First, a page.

THPS/Health Promotion and Disease Prevention

Health Promotion and Disease Prevention

Tribal Nations have rich cultural practices that continue to promote the health and well-being of Tribal citizens. These diverse practices—which include everything from traditional games that promote physical activity to traditional foods that are naturally balanced and provide disease-preventing nutrition—sustained Native American communities for generations. Despite the long history of these practices, a few centuries of purposeful policies to harm, displace, and assimilate Tribal communities have had devastating health consequences, resulting in today’s extreme health disparities experienced across Indian Country.

Tribal communities experience a higher prevalence of several chronic diseases, and their burden of diabetes is greater than in any other racial and ethnic group. Diabetes and obesity are major risk factors for cardiovascular disease, heart attack, and stroke; according to USET’s 2014 Mortality Report, cardiovascular disease was the most common cause of death among Tribal citizens in the Indian Health Service (IHS) Nashville Area.

THPS (Tribal Health Program Support) staff work to promote healthy behaviors and prevent chronic disease by working with Tribal Nations to implement culturally grounded, community-driven programs that target risk factors for commercial tobacco use, diabetes, heart disease, and other chronic diseases. Additionally, we work to strengthen public health capacity and infrastructure at the Tribal Nation level to ensure that they are empowered to implement programs for their Tribal citizens and leverage their sovereignty to implement policies best suited to address the needs of their communities.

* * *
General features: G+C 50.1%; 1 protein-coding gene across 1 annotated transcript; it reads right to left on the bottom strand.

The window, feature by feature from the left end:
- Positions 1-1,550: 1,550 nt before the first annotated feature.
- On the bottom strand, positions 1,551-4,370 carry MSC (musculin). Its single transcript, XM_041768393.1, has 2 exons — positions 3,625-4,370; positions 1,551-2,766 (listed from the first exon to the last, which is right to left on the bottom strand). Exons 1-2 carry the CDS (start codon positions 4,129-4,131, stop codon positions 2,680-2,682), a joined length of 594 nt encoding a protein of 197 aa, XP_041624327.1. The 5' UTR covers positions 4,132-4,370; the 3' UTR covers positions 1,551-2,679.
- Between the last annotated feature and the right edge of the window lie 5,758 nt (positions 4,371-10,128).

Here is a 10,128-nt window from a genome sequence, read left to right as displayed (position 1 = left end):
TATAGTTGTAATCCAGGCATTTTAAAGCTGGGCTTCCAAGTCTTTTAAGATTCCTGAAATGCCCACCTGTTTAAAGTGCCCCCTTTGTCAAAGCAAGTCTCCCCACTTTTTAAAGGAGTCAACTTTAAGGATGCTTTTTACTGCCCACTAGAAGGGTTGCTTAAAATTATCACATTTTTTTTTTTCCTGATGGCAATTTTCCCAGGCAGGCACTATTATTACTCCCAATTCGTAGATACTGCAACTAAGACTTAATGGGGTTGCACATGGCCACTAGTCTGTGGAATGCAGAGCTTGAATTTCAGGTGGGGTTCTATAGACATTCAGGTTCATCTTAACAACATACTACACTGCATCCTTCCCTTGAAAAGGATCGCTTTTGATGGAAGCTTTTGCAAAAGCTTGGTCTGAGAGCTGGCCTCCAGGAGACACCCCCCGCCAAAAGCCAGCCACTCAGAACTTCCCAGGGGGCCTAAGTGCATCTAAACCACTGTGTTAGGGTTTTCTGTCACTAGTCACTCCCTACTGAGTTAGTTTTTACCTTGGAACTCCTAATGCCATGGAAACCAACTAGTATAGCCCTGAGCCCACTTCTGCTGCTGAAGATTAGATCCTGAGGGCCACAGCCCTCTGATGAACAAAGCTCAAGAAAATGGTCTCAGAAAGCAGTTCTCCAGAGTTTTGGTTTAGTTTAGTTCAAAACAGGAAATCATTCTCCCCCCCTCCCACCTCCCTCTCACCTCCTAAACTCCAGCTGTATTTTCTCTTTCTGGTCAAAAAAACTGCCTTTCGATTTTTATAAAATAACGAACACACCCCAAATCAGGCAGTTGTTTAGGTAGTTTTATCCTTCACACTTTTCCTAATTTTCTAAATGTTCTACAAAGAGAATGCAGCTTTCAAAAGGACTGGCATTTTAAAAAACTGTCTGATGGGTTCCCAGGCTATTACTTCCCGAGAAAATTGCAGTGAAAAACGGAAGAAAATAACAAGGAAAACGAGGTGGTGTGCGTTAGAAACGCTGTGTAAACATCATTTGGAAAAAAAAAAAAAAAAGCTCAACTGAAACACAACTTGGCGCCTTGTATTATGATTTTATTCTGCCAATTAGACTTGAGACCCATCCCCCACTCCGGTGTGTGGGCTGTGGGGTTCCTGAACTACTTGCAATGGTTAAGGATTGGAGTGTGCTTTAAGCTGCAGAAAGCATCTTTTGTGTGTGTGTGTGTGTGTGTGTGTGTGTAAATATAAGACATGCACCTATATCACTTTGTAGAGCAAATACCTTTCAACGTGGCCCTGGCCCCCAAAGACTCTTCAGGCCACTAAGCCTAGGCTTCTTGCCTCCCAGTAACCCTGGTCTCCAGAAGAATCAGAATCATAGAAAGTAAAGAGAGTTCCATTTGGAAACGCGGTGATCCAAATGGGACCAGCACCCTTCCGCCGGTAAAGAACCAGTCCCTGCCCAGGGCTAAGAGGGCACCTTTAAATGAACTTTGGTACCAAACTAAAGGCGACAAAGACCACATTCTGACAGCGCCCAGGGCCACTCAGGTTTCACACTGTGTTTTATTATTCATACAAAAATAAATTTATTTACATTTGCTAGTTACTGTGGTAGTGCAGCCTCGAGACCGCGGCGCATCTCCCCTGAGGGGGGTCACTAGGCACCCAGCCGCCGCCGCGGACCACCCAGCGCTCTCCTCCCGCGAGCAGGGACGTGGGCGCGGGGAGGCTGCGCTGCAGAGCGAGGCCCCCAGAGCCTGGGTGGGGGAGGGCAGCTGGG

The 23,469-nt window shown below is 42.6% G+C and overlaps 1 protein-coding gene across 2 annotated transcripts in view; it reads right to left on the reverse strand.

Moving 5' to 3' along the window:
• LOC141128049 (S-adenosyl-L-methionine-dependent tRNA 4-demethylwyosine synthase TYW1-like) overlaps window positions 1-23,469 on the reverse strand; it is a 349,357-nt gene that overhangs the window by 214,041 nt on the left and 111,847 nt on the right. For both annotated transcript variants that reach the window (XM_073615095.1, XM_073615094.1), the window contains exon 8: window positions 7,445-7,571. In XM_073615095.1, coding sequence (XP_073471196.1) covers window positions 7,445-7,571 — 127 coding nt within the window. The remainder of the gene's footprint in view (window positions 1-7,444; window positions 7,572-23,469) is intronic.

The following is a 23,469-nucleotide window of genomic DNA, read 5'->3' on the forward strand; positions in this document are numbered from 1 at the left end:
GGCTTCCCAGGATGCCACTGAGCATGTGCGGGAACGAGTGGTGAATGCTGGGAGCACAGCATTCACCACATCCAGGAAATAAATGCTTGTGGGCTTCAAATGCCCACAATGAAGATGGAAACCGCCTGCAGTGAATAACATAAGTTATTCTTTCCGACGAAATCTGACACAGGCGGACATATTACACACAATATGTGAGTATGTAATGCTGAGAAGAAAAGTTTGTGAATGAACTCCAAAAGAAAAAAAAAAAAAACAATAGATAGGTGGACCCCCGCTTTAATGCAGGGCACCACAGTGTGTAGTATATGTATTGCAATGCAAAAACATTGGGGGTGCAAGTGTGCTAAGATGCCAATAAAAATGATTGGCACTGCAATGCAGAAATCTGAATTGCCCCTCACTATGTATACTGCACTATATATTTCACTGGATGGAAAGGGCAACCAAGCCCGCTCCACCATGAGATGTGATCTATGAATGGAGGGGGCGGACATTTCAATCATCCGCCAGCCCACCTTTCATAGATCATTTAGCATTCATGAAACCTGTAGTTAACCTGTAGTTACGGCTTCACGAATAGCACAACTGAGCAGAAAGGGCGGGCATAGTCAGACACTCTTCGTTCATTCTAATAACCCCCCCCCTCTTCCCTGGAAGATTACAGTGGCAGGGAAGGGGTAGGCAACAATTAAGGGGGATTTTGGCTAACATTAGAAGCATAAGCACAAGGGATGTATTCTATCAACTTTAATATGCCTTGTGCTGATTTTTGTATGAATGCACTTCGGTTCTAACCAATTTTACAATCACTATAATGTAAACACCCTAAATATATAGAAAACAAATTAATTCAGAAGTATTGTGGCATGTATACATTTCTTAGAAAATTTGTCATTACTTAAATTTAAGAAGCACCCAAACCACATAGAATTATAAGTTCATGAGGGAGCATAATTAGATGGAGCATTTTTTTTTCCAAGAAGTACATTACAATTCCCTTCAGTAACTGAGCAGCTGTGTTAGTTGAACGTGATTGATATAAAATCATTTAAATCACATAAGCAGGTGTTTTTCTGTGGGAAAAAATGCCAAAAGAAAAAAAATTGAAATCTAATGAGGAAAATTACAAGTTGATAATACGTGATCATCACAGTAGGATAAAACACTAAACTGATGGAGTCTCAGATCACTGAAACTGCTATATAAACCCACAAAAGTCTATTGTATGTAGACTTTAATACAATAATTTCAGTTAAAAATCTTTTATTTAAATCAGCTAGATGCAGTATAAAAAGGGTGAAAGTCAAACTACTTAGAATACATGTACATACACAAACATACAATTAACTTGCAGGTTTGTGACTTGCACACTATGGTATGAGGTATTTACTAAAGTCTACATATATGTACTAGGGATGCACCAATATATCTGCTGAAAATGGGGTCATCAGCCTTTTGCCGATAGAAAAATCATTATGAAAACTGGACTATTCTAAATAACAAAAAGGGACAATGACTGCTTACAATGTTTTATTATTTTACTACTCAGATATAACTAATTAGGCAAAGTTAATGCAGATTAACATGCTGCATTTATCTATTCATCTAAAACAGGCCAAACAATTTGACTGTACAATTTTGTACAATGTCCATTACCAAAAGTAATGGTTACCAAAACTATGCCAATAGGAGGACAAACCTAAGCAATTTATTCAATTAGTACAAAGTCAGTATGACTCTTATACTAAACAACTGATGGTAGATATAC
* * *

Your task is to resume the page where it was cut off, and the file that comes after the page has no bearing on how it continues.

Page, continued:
Chronic Disease Prevention: Good Health and Wellness in Indian Country

This program was first launched by the Centers for Disease Control and Prevention (CDC) in September 2014. The primary purpose of this initiative is to reduce rates of death and disability from commercial tobacco use, diabetes, heart disease, and stroke; and reduce the prevalence of obesity and other chronic disease risk factors and conditions in Indian Country.

During the first five-year project cycle (2014-2019), we established strong collaborative partnerships with seven USET member Tribal Nations to build public health capacity and empower successful program implementation. We also provided technical assistance through training on enhanced program implementation, program expansion, sustainability, community engagement, and communication.

Some highlights of the program include:

  • The Seneca Nation of Indians hosted a culturally relevant Certified Lactation Consultant Workshop, which was offered to federally recognized Tribal Nations across Indian Country.
  • The Seneca Nation Health System purchased a Mamava Pod to ensure that Seneca Nation of Indians employees and patients of the Seneca Health Clinic have a clean, comfortable environment for breastfeeding.
  • The Eastern Band of Cherokee Indians offered an annual summer camp for Tribal Nation youth that are at risk of developing diabetes.